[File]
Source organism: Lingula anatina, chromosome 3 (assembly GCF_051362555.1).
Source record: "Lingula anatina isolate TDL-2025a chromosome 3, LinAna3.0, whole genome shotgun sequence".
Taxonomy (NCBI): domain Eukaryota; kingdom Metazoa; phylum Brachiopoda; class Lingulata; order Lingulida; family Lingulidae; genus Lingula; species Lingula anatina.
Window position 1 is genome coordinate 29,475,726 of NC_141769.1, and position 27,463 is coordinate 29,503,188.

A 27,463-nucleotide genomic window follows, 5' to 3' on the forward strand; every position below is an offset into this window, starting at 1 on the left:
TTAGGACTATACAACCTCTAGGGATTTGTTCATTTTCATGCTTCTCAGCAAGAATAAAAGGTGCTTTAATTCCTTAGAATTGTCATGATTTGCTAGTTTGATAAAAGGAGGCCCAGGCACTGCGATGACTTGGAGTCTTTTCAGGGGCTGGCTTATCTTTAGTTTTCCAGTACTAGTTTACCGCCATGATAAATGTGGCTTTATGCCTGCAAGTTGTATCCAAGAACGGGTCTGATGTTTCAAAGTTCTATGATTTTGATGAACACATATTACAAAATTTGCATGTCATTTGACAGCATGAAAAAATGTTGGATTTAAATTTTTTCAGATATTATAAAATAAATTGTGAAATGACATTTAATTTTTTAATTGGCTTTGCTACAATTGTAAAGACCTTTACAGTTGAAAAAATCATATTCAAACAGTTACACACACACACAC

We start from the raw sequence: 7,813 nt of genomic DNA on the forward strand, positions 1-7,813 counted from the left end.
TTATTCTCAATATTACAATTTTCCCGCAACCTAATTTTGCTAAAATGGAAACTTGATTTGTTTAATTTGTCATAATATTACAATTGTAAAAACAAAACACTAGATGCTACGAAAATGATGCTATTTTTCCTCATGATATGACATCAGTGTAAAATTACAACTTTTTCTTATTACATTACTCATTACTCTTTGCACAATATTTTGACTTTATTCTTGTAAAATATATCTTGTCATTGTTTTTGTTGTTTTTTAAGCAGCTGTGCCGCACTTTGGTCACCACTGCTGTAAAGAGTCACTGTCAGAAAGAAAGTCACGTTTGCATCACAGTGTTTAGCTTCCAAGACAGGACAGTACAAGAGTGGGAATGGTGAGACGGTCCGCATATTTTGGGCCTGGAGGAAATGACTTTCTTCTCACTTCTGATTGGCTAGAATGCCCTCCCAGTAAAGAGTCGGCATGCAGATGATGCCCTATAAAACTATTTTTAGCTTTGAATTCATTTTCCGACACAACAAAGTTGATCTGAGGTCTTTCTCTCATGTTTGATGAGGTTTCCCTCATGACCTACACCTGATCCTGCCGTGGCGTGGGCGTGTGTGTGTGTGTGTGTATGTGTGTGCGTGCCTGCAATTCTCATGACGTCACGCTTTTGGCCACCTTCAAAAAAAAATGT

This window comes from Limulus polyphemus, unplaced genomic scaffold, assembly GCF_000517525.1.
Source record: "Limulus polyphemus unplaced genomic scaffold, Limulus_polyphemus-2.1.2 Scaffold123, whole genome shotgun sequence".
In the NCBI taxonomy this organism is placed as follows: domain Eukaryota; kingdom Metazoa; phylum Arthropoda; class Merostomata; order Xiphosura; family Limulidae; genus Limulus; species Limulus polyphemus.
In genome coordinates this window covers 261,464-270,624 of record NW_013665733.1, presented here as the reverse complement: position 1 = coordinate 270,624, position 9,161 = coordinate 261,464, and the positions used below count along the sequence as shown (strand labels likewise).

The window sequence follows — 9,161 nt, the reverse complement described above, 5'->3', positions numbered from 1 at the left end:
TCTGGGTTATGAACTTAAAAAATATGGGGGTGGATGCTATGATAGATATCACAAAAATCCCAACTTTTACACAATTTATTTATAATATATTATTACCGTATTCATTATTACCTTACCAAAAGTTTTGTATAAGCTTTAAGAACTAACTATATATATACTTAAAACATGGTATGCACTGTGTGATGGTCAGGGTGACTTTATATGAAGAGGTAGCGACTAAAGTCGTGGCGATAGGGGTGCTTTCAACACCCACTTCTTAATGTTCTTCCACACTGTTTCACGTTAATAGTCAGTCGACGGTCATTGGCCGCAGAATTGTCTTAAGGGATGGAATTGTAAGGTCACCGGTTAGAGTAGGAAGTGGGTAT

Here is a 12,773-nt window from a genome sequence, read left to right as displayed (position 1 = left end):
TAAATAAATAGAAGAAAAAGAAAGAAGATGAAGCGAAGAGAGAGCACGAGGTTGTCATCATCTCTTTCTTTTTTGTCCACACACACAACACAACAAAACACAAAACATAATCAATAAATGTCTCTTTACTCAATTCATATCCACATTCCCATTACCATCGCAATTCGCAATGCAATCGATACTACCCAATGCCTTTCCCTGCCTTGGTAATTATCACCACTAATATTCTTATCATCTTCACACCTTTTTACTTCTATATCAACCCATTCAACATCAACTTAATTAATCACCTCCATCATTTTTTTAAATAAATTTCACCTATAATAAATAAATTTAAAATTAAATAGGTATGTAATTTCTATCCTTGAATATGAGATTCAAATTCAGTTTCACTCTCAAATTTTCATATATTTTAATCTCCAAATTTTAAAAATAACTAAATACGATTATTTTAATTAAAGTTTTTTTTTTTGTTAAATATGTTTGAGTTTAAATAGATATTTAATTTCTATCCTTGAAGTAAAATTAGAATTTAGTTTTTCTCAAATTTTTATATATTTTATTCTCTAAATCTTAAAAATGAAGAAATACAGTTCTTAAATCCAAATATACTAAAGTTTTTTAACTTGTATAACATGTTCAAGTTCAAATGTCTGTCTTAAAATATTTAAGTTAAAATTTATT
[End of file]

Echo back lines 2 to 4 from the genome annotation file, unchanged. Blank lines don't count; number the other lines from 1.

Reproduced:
Source record: "Lingula anatina isolate TDL-2025a chromosome 3, LinAna3.0, whole genome shotgun sequence".
Taxonomy (NCBI): domain Eukaryota; kingdom Metazoa; phylum Brachiopoda; class Lingulata; order Lingulida; family Lingulidae; genus Lingula; species Lingula anatina.
Window position 1 is genome coordinate 29,475,726 of NC_141769.1, and position 27,463 is coordinate 29,503,188.